Fish Named to NLJ's "2014 Intellectual Property Hot List" for Third Straight Year

Boston, MA, June 13, 2014 - Fish & Richardson has been named to The National Law Journal's (NLJ) “2014 Intellectual Property Hot List” as one of 20 firms that “have become leaders on the latest trends in intellectual property law.” This is the third year that Fish has been named to the NLJ “IP Hot List,” which the publication started in 2012.

“We are honored to again be named one of the best IP firms in the country,” said Ann Cathcart Chaplin, Litigation Practice Group Leader at Fish & Richardson. “This NLJ recognition confirms what our clients and opponents already know - Fish is a force to be reckoned with when it comes to winning the most complex, high stakes intellectual property cases in the country.”

The NLJ noted that Fish “made several client wins official last year through appellate rulings that put the stamp of approval on the firm’s trial court victories.” In Fresenius USA v. Baxter International, Fish convinced the U.S. Court of Appeals for the Federal Circuit to throw out Baxter’s infringement case on a novel theory. The court said Baxter’s case had been nullified when Fish persuaded the U.S. Patent and Trademark Office to invalidate Baxter’s patent on hemodialysis machine technology. The U.S. Supreme Court denied Baxter’s petition for certiorari.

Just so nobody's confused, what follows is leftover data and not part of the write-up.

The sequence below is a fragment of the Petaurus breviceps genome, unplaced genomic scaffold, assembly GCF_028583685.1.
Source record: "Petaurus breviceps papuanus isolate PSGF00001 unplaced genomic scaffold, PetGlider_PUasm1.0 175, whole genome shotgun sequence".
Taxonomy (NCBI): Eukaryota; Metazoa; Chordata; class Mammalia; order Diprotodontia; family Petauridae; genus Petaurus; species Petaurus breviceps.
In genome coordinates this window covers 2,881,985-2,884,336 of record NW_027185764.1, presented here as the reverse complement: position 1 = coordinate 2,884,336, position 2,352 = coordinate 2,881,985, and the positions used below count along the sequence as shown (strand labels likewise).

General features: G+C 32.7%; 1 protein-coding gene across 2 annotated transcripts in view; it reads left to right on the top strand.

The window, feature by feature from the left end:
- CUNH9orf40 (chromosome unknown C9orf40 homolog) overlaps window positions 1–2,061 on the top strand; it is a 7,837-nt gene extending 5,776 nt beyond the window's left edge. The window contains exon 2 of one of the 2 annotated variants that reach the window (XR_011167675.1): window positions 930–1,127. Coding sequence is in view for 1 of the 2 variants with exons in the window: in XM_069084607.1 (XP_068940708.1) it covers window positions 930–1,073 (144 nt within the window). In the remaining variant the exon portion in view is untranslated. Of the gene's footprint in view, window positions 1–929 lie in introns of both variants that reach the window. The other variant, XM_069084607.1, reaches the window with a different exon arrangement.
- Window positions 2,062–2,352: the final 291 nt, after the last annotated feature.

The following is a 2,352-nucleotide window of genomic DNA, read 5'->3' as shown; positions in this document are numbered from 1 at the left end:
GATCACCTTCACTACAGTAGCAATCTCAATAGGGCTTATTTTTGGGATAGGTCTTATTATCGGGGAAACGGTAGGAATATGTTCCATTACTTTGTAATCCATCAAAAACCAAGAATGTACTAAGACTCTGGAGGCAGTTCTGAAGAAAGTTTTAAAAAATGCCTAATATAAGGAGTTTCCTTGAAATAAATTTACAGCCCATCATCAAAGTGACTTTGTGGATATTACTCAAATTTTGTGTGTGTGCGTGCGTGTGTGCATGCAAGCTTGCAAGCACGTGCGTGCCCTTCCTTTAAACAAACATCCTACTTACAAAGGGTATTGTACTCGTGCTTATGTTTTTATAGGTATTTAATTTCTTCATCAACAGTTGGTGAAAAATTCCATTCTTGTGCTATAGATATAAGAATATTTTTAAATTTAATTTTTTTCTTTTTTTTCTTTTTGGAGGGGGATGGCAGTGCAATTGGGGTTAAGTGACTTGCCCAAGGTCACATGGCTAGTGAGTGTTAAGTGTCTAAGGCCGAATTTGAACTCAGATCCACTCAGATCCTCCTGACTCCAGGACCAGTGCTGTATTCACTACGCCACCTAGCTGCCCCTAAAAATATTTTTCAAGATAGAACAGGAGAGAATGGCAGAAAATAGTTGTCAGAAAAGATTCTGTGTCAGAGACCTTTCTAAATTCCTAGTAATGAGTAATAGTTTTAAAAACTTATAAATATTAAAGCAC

Fish's patent, trial and appellate practices worked together to seamlessly handle the case from trial through appeal, while initiating parallel PTO proceedings.

According to Fish client, Jay Morris, Chief Intellectual Property Counsel for Fresenius Medical Care North America, “Fish is unusual in having absolutely top-quality litigators in the very same office as top-quality patent prosecutors.”

The NLJ also highlighted that “Fish racked up two Federal Court wins that protected billions of dollars in Allergan Inc.’s glaucoma product sales” in 2013, and also “helped 75 defendants defeat a nonpracticing entity… before the Federal Circuit in a case testing (the plaintiff's) website technology patent.”